St. Petersburg residents are having more children, marrying more and later, statisticians say. They also use surrogate mothers more frequently than before, and prefer to marry Americans more than other foreigners.
This summary of the city's births, deaths and marriages in 2003 was released by the St. Petersburg Civil Registry Office, or ZAGS on Wednesday. The only pessimistic signs of the latest research was that exactly half of marriages break up, and that the city's birth rate remains the lowest in the country.
"The number of births in St. Petersburg increased to 40,700 in 2003 compared to 37,720 born in 2002," said Galina Bogdanova, head of St. Petersburg ZAGS. "However, the birth rate in St. Petersburg is still the lowest in Russia," she added.
Bogdanova said during the last three years St. Petersburg's birth rate had gradually increased after a demographic low point in 1999, when only 29,879 children were born. In the last 20 years the highest number of births registered in the city was in 1987, when 74,065 babies were born.
The number of children born to surrogate mothers is rising, Bogdanova said. "In 2003 children were born from 15 surrogate mothers, while in 2002 there were only six children born that way, and in 2001 - five cases," she said. The first case of surrogate motherhood in Russia was also registered in St. Petersburg, she said.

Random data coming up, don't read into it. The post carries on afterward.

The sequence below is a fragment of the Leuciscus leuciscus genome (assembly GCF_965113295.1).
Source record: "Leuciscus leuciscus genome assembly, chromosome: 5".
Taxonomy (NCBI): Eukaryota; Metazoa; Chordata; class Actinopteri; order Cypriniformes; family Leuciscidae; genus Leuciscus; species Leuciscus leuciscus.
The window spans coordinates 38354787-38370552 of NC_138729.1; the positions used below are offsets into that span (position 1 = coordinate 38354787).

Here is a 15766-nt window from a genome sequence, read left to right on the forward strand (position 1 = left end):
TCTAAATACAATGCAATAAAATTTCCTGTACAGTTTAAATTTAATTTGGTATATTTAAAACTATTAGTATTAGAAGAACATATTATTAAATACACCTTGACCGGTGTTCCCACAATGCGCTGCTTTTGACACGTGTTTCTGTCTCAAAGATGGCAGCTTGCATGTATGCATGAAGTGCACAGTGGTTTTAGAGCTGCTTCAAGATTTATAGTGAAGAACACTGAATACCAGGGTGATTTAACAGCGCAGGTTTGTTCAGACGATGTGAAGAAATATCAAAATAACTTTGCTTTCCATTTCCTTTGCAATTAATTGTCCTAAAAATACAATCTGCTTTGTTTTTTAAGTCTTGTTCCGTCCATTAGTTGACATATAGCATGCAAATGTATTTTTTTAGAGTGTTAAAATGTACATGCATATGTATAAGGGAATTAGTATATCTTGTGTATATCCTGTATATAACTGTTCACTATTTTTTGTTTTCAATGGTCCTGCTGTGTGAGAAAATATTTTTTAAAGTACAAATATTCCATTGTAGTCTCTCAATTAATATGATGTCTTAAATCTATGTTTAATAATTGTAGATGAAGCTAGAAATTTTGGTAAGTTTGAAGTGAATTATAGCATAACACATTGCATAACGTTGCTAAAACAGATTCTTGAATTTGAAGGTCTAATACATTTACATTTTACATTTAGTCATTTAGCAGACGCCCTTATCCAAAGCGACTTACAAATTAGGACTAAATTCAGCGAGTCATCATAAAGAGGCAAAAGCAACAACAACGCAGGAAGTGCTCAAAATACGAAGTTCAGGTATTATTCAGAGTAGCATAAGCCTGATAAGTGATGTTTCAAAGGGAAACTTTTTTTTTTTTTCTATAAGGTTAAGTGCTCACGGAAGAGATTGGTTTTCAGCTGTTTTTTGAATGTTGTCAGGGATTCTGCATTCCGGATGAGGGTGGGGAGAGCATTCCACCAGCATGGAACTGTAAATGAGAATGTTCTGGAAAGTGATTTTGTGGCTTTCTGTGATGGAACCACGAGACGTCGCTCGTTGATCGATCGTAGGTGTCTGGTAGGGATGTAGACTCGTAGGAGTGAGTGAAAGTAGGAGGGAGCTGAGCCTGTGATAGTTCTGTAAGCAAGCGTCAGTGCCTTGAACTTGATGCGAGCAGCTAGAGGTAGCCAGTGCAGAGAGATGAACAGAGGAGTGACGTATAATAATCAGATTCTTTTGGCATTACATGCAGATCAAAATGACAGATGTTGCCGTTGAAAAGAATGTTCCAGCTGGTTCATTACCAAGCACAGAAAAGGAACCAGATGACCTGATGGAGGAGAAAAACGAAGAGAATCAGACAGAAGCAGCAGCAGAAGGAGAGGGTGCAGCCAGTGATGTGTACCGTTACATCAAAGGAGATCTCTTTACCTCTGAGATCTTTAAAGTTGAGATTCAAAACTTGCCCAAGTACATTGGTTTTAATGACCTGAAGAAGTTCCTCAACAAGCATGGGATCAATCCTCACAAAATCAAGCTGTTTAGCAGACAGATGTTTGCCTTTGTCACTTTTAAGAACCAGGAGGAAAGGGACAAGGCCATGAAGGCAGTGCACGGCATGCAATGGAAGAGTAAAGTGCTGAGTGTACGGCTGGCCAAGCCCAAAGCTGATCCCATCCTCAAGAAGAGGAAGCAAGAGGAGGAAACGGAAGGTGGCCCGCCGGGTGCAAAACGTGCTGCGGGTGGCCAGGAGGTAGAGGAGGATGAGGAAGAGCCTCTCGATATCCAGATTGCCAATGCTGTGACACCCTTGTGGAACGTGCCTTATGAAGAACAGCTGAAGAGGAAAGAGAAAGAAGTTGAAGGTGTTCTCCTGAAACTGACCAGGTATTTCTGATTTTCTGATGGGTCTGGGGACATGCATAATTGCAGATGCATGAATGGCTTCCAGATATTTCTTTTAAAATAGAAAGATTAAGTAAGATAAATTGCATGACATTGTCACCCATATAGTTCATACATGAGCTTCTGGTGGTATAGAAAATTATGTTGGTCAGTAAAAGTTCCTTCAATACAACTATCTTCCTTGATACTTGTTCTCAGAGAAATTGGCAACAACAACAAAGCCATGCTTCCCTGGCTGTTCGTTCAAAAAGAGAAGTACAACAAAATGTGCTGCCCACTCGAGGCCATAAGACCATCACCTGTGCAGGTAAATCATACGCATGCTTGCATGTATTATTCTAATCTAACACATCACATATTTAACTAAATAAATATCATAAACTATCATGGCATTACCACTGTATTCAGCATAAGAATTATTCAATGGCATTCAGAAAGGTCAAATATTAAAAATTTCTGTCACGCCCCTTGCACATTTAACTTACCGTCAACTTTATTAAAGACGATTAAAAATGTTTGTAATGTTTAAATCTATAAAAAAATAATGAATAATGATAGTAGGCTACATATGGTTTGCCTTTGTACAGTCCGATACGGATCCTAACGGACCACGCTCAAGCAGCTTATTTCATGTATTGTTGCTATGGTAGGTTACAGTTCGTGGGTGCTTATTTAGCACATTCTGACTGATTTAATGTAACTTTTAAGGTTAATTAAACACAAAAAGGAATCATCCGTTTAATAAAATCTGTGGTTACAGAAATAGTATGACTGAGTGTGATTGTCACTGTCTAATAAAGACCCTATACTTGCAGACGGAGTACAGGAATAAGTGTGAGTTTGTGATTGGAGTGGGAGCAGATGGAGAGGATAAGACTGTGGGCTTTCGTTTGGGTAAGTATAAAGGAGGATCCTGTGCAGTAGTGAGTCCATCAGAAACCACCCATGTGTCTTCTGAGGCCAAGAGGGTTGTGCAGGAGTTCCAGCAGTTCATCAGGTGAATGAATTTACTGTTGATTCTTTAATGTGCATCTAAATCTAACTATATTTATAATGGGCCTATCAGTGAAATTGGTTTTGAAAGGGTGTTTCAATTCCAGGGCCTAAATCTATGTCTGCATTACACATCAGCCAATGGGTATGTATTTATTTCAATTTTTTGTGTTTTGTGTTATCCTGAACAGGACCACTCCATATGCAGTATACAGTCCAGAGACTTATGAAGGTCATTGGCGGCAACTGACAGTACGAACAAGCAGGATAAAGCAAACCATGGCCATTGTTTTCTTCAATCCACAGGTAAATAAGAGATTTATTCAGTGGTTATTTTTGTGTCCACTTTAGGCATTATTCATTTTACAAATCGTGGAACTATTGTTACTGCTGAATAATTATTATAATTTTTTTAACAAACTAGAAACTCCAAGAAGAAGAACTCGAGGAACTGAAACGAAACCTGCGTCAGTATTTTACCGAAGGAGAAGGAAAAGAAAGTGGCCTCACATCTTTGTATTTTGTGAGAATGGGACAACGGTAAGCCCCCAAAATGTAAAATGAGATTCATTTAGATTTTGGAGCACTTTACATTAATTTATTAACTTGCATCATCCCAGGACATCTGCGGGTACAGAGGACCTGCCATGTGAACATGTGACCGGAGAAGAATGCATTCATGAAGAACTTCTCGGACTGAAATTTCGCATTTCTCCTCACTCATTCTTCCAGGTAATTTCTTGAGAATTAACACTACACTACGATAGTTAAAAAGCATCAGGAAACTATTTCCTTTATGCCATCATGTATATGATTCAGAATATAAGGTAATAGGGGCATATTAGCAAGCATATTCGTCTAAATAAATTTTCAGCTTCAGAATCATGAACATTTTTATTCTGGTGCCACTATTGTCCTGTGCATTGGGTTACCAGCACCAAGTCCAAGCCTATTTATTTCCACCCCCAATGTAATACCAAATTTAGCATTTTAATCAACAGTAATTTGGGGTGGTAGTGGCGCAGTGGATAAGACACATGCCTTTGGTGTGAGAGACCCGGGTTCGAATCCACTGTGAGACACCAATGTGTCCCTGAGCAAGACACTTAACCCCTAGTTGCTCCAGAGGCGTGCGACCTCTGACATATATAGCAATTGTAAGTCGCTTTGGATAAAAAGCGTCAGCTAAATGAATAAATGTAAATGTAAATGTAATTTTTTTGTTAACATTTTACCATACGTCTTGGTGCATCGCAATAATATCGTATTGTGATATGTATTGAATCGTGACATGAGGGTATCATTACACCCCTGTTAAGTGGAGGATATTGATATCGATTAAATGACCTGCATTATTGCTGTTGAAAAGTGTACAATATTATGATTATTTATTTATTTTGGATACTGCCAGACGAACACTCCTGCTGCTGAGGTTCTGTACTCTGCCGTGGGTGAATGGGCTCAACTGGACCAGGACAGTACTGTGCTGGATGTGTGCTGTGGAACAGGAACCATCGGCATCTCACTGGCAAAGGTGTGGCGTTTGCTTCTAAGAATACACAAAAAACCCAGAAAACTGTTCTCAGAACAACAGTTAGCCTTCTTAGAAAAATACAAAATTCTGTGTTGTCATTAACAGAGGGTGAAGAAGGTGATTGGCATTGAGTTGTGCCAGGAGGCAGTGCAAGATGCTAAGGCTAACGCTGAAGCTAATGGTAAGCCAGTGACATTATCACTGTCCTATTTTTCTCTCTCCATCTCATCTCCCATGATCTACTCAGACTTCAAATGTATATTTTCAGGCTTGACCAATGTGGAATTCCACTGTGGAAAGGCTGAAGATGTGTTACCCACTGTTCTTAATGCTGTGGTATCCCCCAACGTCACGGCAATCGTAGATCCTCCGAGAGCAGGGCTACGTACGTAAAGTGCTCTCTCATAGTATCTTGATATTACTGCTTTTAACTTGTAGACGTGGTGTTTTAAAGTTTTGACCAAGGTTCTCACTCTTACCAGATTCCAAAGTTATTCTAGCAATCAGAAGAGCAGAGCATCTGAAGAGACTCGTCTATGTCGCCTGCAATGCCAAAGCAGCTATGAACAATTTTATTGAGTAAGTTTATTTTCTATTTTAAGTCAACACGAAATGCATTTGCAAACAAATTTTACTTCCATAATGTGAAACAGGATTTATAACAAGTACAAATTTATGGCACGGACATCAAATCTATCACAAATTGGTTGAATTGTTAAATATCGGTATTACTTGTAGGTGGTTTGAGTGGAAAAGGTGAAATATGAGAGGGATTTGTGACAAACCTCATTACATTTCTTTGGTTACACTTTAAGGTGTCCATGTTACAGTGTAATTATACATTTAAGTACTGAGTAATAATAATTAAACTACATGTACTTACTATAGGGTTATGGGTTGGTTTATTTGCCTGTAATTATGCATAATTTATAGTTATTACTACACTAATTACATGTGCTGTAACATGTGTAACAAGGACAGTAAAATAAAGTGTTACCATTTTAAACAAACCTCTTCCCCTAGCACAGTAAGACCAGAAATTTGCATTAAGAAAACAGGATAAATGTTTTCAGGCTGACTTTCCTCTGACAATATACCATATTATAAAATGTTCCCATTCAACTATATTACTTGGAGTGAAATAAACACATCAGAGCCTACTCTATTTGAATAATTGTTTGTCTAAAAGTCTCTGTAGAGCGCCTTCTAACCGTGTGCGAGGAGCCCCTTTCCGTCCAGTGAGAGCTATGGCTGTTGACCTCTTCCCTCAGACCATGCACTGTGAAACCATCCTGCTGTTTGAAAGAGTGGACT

Foreigners gave birth to 311 children last year. Eighteen of the babies are American citizens, there were 17 each with Turkish and Afghan citizenship, 16 are Lithuanians, and 14 have Finnish citizenship. ]
According to the civil registration office, the most popular names in St. Petersburg are Alexander, Alexei, Anatoly, Andrei, Dmitry for boys and Yekaterina, Yelena, Anastasiya, Natalya, Darya and Maria for girls.
News source: www.sptimes.ru
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City news archive for 13 February' 2004.
City news archive for February' 2004.
City news archive for 2004 year.